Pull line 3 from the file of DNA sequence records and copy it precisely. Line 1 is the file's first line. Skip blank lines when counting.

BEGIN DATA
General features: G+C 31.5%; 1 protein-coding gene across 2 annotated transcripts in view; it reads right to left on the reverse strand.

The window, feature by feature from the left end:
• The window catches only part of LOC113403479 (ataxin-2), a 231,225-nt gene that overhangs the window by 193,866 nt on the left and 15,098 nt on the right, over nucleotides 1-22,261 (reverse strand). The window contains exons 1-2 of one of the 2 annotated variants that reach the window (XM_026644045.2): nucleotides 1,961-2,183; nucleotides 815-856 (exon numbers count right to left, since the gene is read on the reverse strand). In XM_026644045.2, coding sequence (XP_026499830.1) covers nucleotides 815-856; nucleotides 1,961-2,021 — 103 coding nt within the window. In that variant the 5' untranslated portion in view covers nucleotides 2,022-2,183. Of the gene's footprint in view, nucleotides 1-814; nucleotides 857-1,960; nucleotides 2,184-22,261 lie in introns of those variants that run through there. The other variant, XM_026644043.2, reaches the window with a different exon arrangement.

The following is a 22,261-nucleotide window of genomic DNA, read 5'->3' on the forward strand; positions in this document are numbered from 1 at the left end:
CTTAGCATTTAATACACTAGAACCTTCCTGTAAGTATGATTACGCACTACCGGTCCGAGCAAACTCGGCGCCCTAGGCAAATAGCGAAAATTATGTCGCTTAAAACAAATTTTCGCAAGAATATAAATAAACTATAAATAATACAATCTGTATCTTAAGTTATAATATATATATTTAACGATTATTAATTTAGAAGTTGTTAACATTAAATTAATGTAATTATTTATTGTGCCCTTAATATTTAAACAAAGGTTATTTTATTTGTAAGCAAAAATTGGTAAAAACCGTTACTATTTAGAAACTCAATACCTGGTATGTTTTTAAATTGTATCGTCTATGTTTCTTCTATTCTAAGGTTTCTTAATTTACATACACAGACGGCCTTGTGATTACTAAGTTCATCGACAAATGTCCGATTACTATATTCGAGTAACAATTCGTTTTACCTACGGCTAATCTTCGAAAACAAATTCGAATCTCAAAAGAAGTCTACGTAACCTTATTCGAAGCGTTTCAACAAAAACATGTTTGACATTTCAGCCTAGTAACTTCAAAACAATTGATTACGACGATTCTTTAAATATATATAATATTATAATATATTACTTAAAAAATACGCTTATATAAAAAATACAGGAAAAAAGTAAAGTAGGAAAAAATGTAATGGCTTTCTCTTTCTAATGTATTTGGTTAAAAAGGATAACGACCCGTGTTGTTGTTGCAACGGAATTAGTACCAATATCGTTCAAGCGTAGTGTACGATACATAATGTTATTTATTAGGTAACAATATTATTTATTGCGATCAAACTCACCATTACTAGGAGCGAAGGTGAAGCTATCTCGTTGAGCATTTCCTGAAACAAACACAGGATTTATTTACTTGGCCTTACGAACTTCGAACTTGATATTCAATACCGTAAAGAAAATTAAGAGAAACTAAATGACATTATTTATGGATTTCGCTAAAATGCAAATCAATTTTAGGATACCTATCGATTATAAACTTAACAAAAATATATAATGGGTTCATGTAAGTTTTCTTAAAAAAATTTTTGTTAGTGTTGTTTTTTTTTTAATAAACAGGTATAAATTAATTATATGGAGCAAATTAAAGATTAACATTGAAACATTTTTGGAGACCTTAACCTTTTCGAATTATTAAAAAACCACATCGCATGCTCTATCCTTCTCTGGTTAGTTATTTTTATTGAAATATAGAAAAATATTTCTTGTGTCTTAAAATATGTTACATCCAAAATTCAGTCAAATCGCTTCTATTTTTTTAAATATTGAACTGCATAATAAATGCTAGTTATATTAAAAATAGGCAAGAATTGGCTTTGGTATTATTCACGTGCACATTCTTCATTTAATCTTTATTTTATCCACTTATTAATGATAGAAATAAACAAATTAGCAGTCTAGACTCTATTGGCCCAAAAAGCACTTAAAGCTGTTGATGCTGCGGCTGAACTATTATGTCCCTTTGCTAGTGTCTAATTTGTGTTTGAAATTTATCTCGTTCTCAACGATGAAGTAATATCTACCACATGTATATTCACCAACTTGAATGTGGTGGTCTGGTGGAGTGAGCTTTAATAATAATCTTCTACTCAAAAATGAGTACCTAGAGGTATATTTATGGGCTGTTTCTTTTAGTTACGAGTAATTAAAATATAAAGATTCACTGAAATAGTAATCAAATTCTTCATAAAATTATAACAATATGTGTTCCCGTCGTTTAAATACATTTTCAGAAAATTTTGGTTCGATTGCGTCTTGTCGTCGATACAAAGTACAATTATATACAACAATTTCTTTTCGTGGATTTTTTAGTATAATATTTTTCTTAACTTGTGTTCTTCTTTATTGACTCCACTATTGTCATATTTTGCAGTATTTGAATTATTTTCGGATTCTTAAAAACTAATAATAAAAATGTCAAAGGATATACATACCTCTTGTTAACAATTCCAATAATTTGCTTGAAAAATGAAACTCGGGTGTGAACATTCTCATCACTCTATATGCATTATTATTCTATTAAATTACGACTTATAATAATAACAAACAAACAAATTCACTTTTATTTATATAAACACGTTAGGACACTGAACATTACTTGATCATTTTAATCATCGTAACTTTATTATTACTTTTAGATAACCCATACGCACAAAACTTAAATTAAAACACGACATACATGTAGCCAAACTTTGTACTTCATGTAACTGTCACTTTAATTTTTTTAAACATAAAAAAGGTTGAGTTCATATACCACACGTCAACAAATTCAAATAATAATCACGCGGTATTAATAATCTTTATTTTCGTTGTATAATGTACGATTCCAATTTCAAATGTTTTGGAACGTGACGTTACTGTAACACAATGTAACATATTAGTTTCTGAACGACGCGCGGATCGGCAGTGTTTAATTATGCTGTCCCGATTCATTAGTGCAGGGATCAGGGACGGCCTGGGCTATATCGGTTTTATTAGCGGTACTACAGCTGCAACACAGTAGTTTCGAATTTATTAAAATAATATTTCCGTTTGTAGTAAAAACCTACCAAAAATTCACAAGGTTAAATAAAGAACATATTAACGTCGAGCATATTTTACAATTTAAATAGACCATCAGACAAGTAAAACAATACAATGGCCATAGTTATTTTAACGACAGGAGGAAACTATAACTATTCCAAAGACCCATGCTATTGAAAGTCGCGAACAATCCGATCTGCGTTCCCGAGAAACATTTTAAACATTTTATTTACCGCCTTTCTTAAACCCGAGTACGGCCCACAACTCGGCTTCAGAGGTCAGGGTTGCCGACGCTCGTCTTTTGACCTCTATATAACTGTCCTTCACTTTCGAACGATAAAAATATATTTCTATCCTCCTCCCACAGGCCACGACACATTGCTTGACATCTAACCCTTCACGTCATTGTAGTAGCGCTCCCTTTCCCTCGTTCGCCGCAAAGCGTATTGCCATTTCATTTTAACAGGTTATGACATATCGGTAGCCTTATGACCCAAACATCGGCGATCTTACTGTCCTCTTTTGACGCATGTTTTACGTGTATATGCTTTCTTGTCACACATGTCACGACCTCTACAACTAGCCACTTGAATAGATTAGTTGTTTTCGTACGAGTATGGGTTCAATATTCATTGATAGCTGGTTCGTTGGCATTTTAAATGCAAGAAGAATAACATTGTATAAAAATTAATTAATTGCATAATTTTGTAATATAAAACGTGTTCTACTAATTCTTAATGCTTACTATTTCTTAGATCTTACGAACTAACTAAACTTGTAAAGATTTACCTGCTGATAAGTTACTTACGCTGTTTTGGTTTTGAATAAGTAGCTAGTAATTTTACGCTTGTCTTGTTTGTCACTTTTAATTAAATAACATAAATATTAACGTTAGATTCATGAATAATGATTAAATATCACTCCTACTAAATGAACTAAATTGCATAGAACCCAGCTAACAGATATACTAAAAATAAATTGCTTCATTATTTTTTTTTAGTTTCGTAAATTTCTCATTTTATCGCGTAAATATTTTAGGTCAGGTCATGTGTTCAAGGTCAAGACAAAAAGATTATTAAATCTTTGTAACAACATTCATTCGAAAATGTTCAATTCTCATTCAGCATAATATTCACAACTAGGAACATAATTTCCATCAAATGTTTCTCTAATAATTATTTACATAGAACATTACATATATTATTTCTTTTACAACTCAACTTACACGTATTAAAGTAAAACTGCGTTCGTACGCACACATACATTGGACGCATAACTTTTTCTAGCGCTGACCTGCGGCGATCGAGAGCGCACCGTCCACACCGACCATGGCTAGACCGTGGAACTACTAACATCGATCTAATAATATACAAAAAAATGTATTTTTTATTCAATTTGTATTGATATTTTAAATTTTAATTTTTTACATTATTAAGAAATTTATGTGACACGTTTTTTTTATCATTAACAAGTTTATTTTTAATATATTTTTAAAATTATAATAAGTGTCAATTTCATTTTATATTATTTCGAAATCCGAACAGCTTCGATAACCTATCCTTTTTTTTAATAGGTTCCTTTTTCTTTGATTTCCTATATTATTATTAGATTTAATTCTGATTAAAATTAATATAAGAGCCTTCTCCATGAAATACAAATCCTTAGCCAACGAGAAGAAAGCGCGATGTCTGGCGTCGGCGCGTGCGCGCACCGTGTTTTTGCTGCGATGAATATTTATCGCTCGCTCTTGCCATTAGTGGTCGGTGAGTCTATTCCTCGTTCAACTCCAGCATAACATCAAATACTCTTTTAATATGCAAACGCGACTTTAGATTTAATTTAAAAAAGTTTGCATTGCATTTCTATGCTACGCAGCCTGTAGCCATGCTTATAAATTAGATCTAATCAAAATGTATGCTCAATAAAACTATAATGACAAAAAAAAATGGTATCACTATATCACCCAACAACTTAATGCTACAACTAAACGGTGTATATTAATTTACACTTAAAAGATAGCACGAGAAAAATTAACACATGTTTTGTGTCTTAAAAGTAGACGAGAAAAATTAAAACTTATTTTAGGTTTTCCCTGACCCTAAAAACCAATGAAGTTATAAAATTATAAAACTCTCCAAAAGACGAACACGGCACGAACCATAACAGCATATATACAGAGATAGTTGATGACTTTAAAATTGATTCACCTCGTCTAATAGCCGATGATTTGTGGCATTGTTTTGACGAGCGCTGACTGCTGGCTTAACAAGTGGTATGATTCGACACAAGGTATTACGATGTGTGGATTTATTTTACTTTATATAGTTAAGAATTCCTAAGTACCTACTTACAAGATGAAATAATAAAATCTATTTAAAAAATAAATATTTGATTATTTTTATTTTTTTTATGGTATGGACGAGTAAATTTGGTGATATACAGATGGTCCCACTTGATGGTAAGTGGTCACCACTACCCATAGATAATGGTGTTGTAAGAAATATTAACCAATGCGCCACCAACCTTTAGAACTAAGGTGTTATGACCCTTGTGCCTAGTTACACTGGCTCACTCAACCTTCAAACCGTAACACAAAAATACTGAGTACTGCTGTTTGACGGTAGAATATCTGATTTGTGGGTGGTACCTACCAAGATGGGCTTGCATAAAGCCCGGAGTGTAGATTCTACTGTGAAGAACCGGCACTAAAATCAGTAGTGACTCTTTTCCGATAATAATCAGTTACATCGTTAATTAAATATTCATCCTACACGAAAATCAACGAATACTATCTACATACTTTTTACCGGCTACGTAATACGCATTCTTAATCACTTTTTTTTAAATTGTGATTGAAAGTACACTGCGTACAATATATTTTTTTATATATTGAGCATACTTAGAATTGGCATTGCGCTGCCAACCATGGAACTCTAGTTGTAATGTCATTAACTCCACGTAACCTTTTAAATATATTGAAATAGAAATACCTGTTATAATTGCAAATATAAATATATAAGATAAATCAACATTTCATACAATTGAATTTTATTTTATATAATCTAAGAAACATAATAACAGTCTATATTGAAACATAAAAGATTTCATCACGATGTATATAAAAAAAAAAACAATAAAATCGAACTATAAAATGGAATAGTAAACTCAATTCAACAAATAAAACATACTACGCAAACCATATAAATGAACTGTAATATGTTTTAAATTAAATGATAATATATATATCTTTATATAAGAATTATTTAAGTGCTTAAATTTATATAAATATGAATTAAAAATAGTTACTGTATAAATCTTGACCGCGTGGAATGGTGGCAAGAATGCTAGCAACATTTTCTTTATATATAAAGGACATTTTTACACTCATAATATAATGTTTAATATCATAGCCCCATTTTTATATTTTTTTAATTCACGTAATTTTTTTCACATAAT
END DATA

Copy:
• The window catches only part of LOC113403479 (ataxin-2), a 231,225-nt gene that overhangs the window by 193,866 nt on the left and 15,098 nt on the right, over nucleotides 1-22,261 (reverse strand). The window contains exons 1-2 of one of the 2 annotated variants that reach the window (XM_026644045.2): nucleotides 1,961-2,183; nucleotides 815-856 (exon numbers count right to left, since the gene is read on the reverse strand). In XM_026644045.2, coding sequence (XP_026499830.1) covers nucleotides 815-856; nucleotides 1,961-2,021 — 103 coding nt within the window. In that variant the 5' untranslated portion in view covers nucleotides 2,022-2,183. Of the gene's footprint in view, nucleotides 1-814; nucleotides 857-1,960; nucleotides 2,184-22,261 lie in introns of those variants that run through there. The other variant, XM_026644043.2, reaches the window with a different exon arrangement.